During the 2009 and 2010 seasons, we were all distracted by glory and Favre drama to worry about the stadium situation. The issue came front and center in January 2011, and I thought I'd have to be patient and that it'd be settled by May of 2011. Then Minnesota's government shut down. Then opposition and complications arose within the government. A lot of highs and lows happened for the next year.
          "Honey, would you really want to raise our daughters as Bears fans?" my supportive wife asked. (Becoming Packers fans is a non-starter). "I don't think I really like Jay Cutler." I would have been happy to become a Bears fan, but my Vikings fanhood predates my Chicago roots.
          But yesterday, the government approved partial (minority) funding of a $975 million for a stadium on the site of the Metrodome with more parking. This stadium can (and will) also host a lot more than Vikings games (e.g. high school championships, Final Four, Super Bowls, etc.).  
          It's so wonderful that the Minnesota Vikings are better-equipped to be the most charitable and overall best NFL team around. So, to all Packer fans, Bear fans and Lion fans (even the bandwagon-ers), rest assured that the good ol' NFC North and its rivalries are here to stay.
          And, to those of you who are disappointed, what's also remaining intact is the Vikings' record of 18 NFC North division titles. Sorry. Well, not really.
          So yeah, I'm happy. This sports-related euphoria overshadows the Bulls' and Blackhawks' early exits from the this years' playoffs, the Sox's and Cubs' current inability to maintain a winning record, and the idea that the Hawkeyes might have missed the window to the Rose Bowl. Really, I'm good.      

Thursday, May 10, 2012

Truth, Beauty and an Introduction to Kitsch

          When it comes to Truth, I am an absolutist. I believe that all Truth is found or derived from a proper reading of the exhortations, stories, wisdom and values of the Bible. But when it comes to art, I am a pluralist. I believe that there is more than one type of “good” art and that there’s more than one way to evaluate it.
          Enter kitsch. Understandably, it’s not a commonly-known word. Its definition is “something of tawdry design, appearance, or content created to appeal to popular or undiscriminating taste,” (according to Random House).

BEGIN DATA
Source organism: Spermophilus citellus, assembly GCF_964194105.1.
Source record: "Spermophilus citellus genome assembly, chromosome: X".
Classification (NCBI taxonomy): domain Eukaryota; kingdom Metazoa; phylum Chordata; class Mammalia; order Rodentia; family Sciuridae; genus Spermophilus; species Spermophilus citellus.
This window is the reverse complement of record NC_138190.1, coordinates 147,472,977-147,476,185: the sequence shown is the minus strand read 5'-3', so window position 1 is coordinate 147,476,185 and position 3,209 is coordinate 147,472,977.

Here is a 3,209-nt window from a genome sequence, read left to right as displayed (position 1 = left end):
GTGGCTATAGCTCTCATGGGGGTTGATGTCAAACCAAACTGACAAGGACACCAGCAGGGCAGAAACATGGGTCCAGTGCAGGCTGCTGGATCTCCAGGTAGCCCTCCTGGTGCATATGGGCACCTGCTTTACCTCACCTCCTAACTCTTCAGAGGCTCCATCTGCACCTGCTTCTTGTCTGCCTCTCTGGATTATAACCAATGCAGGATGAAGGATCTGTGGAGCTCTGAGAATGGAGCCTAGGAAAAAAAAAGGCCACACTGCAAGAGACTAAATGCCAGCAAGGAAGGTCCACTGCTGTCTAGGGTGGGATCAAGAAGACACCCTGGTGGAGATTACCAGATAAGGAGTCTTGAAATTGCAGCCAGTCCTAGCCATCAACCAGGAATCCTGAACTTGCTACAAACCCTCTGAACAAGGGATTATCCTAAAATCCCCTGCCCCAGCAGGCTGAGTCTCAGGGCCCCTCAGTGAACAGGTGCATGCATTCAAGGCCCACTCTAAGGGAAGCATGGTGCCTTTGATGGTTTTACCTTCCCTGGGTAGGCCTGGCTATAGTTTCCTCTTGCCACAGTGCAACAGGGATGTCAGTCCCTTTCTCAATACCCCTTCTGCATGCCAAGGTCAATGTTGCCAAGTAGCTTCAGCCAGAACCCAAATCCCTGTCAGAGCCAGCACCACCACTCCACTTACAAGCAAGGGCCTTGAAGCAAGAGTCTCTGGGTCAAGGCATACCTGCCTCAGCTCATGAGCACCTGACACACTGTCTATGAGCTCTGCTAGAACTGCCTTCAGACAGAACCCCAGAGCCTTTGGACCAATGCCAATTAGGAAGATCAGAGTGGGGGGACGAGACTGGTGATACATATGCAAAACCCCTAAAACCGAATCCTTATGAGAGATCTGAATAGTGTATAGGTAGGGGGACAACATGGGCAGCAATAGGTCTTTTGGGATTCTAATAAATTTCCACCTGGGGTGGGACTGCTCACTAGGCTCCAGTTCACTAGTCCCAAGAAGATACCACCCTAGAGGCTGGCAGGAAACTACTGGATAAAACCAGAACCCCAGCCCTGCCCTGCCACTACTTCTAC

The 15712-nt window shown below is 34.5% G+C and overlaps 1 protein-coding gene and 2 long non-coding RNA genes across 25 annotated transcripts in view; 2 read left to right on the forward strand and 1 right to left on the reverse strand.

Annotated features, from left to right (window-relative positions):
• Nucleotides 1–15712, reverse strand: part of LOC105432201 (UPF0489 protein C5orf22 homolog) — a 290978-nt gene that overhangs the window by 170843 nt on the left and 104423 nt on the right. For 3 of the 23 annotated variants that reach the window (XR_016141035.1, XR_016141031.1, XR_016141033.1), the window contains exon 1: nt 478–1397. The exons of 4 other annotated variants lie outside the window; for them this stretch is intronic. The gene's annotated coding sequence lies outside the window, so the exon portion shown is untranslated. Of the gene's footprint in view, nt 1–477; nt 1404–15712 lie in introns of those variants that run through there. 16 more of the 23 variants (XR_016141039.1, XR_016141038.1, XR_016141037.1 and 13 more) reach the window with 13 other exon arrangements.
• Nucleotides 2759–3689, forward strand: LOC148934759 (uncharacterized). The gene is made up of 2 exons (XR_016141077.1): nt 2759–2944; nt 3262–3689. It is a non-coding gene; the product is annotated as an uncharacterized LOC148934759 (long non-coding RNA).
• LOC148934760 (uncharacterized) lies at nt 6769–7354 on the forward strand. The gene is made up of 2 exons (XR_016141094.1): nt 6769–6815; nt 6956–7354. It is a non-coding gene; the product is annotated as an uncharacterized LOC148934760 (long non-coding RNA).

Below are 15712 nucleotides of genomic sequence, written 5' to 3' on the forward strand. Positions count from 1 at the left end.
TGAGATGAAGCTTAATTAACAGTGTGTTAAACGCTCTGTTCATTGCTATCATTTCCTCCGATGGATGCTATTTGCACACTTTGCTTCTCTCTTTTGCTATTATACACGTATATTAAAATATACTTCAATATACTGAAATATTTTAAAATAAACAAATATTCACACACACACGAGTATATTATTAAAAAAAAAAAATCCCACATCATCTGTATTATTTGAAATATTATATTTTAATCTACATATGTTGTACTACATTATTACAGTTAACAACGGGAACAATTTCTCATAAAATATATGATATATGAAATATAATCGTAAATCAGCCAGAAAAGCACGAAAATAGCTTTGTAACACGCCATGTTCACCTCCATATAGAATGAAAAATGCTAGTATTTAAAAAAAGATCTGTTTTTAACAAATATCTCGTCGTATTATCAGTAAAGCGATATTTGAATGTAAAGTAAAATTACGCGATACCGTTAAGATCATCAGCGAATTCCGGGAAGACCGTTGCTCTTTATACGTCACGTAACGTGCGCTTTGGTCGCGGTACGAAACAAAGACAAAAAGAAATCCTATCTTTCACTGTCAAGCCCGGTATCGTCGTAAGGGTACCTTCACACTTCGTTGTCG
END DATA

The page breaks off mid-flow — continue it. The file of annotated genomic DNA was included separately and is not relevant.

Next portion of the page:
So kitsch is not just defined by its creator, but by its recipient. Whether it’s a certain medium, socio-political or philosophical stance, or any singular aspect to a work of art, it’s all recipients want, even to the point where real Truth and beauty may not even matter anymore. Kitsch is something that both Christians and non-Christians can and do, unfortunately, subscribe to.
          We can often find kitsch in cliche slogans, bumper stickers, and all over “shared” images of “life lessons,” petitions and agendas on Facebook. We hear words of kitsch spoken on talk shows and in some sermons that are more so pop psychology or tradition-oriented than Scripture. We find kitsch written in books on an equal shelf in bookstores (both Christian and Barnes & Noble) as the good stuff of Truth and beauty. And then there’s music, where it’s all about what sells.
          Kitsch is a threat to truth/Truth, because truth/Truth is mostly boring or painful, but never popular. Kitsch is a threat to beauty, because creativity, innovation and originality don’t always sell. Currently, it helps to oversimplify complicated socio-political and theological issues, discouraging wisdom and grace and encouraging anti-intellectualism and prejudice. There’s no longer productive conversation and debate, but only cheap (and sometimes crude) witticisms and fights on Twitter.